Jack Layton’s latest pronouncements and actions show that he’s already partially in bed with Stephen Harper, and it looks as if he wants to co-habit with him for the duration of this Parliament.

Also Layton has made it clear that the NDP is going to have an all-out fight with the Liberals in the next election, in the hopes of replacing the Liberals as the official opposition. This is sheer delusion, and dangerous delusion for both Canada and the NDP. Such a strategy, even to the most obtuse, is a guaranteed formula for a Conservative majority.

A Conservative majority is one outcome, but it could also be destructive to the NDP. If the Liberals should get a reasonably good leader, say Ontario MPP Gerard Kennedy, this NDP strategy could lead them to a repeat of 1993, where from 43 seats the NDP were reduced to nine — and the Conservatives might still get a majority if they capture Quebec.

The NDP federal leadership seems oblivious to the fact that their current strategy is demoralizing to many in the party and to progressive-minded people in the public at large. It should come as no surprise that a continuation of these policies will result in fewer monetary contributions to the party and in a loss of votes. A recent poll has already shown a slide to 14 per cent from their 17.5 per cent share of the vote in the 2006 election.

It seems that the NDP doesn’t have any vision for this country or any articulated policy, other than getting additional seats in Parliament — hence the attack on the Liberals. Bluntly, this appears to be a stupid short-sighted policy, with no regard for Canada, or even for themselves.

On the other hand, if what they want is just additional seats, the proposal of a coalition and the procedure as I have clearly outlined in my previous articles would guarantee the NDP more seats. It would also put them in a position to have cabinet seats and to be part of a coalition government — for the first time in their history. It would give them a chance to actually help legislate some of their traditional policies, instead of just carping from the sidelines as a third-tier opposition group.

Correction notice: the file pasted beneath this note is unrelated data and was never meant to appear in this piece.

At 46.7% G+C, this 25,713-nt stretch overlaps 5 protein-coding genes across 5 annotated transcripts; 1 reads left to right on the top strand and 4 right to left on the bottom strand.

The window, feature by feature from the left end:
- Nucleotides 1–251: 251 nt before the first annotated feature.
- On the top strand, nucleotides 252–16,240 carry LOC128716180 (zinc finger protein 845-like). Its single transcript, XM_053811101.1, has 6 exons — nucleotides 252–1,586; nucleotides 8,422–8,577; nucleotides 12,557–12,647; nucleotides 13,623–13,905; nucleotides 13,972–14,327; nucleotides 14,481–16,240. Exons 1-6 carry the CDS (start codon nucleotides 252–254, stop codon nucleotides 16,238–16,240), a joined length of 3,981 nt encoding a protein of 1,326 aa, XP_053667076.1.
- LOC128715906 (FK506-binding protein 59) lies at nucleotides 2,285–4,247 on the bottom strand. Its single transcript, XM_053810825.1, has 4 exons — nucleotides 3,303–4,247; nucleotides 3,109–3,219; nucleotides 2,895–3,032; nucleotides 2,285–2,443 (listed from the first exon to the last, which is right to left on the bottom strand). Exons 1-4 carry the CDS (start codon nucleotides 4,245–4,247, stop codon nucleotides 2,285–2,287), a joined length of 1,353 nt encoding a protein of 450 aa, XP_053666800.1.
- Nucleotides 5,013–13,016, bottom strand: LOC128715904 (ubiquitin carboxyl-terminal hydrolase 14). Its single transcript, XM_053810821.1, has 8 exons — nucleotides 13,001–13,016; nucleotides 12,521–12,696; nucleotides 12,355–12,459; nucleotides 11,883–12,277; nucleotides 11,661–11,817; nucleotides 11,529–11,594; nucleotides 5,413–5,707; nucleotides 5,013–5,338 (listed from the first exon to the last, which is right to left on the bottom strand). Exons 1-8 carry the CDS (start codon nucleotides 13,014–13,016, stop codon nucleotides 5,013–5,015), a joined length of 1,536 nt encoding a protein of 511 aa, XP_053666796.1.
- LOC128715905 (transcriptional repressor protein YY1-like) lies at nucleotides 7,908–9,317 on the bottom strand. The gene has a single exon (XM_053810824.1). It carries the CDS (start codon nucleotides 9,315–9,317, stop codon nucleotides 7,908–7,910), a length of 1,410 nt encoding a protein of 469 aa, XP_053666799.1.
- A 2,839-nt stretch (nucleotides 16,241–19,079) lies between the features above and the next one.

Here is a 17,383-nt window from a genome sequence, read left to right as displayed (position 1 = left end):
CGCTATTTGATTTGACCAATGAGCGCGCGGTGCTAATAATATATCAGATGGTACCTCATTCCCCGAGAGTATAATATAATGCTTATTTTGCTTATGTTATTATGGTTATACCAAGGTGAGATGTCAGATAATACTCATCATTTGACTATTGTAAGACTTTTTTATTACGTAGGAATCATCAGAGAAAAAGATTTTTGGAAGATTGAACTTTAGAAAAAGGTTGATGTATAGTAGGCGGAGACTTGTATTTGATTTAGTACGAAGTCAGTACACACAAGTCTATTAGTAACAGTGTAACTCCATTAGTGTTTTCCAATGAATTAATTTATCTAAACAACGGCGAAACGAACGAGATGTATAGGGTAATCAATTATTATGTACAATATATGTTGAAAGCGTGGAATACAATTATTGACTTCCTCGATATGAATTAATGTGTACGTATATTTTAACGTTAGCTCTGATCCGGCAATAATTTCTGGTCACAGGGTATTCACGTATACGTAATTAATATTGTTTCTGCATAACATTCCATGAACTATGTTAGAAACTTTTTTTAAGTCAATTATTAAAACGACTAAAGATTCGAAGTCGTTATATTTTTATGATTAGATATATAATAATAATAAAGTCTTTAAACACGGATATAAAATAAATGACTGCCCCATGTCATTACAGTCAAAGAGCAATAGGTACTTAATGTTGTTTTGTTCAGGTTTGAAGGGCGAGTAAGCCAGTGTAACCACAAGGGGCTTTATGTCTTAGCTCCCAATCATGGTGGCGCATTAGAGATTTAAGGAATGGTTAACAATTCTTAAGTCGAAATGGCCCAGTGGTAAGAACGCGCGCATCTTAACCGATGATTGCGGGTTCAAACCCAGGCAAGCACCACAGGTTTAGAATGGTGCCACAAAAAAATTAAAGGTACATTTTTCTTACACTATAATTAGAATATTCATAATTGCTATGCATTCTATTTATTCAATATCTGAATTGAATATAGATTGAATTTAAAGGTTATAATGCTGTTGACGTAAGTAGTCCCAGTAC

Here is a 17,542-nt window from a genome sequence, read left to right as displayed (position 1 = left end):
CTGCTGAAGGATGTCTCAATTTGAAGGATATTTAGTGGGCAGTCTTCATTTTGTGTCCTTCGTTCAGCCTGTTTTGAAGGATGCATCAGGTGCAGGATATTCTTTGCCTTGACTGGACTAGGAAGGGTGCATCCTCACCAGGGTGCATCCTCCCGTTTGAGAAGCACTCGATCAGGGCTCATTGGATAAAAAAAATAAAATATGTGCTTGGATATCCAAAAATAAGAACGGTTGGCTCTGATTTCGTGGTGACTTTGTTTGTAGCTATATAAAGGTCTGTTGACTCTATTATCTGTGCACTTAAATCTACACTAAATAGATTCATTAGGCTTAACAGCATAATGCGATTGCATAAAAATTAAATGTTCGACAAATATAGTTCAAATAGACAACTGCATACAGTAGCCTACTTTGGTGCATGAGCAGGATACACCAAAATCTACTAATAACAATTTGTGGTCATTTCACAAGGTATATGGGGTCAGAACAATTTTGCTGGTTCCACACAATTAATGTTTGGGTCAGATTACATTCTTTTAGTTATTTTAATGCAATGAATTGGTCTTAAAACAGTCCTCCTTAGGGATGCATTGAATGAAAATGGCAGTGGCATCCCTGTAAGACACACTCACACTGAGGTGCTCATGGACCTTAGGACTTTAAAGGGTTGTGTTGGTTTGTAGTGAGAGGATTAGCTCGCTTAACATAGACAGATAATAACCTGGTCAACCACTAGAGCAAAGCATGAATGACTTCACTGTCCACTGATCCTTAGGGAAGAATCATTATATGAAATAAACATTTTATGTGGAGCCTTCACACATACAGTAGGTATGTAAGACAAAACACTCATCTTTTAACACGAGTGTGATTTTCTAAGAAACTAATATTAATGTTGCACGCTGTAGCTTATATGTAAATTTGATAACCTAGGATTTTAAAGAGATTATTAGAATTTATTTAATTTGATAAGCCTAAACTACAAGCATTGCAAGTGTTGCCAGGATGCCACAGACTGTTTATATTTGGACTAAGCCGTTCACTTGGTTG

Where is their vision, for themselves and the country? Is this what remains of a dynamic party first founded as the CCF with its solid platform for social and economic change? And with a visionary leader such as Tommy Douglas? Their position is now not far off from being farce and tragedy.

With most of the corporate elite and the owners of the media behind Harper — carefully grooming his image — and with the NDP fighting the Liberals, it’s almost a certainty that the Conservatives will get a majority in the next election. I dealt with these matters in an article shortly after the election, and then in a further article in which I advocated an NDP-Liberal coalition. Before its publication, I had sent the article as an open letter to each NDP and Liberal MP. More recently, I sent each NDP MP a detailed proposal for a coalition.

So far I have not received a single response from any of the MPs. The coalition proposal was specifically directed at the NDP MPs, so it is somewhat disconcerting to have the proposal totally ignored. Has it now become “NDP party policy” à la Harper not to engage in any debate with anyone, especially a citizen who should question some of the party’s policies and strategies? The most charitable explanation could be a simple decision not to discuss internal policy matters with anyone. If the latter is supposedly the case, ordinary party discipline stretches the credulity of 100 per cent compliance, so it leads to the previous supposition.

If Jack Layton has become a control freak like Stephen Harper, how can we alert the seemingly slumbering NDP to the perilous danger that Canada faces if by their inaction, or counterproductive policies, the Conservatives succeed in getting a majority government?